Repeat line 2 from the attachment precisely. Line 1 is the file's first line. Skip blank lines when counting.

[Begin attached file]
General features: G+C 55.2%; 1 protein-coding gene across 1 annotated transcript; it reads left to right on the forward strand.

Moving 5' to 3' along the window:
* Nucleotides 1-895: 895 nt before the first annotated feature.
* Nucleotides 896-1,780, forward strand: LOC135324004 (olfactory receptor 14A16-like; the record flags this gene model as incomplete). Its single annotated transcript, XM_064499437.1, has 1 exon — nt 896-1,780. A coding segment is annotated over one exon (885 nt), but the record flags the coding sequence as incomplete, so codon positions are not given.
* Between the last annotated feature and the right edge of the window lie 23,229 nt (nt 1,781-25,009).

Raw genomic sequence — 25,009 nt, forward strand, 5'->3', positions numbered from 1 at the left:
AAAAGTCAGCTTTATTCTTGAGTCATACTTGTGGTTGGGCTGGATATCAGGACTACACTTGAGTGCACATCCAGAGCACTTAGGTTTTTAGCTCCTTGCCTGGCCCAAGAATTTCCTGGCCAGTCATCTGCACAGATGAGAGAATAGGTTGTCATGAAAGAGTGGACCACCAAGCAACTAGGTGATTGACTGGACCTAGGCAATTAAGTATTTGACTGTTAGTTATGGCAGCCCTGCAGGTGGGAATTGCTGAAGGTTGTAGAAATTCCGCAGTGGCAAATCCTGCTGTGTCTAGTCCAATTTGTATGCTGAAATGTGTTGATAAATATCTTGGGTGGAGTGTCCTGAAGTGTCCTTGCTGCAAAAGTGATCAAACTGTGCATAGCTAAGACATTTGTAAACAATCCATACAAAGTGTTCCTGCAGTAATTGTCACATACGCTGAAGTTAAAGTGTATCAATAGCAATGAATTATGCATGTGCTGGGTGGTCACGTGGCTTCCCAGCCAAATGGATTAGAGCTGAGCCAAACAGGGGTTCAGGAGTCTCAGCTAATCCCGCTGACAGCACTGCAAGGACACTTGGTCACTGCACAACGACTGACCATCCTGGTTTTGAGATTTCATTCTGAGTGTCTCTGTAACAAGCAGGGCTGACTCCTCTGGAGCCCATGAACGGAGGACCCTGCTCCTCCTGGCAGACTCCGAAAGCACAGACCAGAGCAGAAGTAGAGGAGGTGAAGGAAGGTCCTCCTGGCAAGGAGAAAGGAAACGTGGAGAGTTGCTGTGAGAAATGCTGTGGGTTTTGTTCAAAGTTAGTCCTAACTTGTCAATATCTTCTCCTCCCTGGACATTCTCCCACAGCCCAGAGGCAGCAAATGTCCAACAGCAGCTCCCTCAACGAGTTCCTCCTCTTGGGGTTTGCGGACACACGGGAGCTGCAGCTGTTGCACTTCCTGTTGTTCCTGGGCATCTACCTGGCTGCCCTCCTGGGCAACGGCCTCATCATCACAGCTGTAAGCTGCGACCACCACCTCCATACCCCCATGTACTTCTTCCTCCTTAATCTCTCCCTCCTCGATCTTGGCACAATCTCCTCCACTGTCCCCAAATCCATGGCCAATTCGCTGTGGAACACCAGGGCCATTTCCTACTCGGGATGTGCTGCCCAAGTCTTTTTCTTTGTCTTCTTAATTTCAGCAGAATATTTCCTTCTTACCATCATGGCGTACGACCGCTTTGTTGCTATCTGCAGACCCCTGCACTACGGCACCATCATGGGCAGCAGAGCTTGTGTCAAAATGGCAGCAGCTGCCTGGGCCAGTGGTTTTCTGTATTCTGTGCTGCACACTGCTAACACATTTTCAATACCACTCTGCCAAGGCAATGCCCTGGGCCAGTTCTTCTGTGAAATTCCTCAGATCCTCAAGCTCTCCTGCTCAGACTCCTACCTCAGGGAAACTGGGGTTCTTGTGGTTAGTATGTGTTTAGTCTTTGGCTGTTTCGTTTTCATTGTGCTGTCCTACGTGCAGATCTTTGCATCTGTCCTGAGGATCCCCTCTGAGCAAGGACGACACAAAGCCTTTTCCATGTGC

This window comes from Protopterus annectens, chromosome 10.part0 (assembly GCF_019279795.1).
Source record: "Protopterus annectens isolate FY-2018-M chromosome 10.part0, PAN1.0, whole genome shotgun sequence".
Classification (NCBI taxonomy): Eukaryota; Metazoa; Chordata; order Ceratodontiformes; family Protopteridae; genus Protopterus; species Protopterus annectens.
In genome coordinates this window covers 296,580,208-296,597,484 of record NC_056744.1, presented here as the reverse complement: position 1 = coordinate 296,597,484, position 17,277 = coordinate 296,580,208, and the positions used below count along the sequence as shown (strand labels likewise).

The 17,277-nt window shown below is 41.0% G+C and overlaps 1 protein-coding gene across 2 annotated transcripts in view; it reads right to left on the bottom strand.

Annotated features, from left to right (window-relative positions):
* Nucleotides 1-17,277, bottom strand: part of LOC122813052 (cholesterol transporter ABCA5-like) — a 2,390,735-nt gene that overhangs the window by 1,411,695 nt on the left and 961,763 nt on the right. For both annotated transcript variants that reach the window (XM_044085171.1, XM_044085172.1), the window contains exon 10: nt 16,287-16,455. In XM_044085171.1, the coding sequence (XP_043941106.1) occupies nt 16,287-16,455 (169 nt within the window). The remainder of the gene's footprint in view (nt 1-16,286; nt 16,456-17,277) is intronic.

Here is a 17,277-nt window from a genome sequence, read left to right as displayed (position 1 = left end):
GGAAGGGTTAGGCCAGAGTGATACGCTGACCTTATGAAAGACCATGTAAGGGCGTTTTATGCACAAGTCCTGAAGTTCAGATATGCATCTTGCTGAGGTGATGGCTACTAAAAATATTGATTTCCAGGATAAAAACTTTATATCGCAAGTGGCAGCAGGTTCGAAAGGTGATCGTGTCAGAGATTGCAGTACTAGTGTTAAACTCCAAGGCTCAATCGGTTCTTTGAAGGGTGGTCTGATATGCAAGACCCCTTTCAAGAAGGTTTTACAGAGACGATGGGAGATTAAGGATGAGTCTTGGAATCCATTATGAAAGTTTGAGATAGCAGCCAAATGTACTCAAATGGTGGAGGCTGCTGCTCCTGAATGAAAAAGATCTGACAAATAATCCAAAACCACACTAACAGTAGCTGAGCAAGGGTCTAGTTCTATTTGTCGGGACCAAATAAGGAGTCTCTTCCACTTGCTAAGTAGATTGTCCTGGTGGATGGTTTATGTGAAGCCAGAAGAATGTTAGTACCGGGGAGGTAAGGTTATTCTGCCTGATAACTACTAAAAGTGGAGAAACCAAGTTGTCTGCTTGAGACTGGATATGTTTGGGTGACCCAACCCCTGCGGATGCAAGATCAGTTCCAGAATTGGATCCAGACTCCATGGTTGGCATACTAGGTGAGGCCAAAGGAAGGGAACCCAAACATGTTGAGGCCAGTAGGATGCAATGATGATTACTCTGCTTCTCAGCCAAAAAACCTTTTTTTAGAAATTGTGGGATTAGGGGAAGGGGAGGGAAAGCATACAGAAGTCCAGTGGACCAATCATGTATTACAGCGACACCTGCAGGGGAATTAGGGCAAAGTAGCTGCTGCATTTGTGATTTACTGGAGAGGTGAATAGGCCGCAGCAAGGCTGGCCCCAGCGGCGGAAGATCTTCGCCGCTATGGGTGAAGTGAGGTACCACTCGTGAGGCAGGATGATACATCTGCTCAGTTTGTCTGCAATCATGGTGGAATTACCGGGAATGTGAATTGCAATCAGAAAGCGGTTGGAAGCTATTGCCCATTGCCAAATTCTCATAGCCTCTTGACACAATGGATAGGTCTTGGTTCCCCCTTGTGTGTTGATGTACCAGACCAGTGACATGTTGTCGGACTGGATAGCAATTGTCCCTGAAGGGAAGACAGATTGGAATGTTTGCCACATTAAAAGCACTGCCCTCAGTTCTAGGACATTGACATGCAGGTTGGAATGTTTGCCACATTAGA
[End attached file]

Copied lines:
Moving 5' to 3' along the window: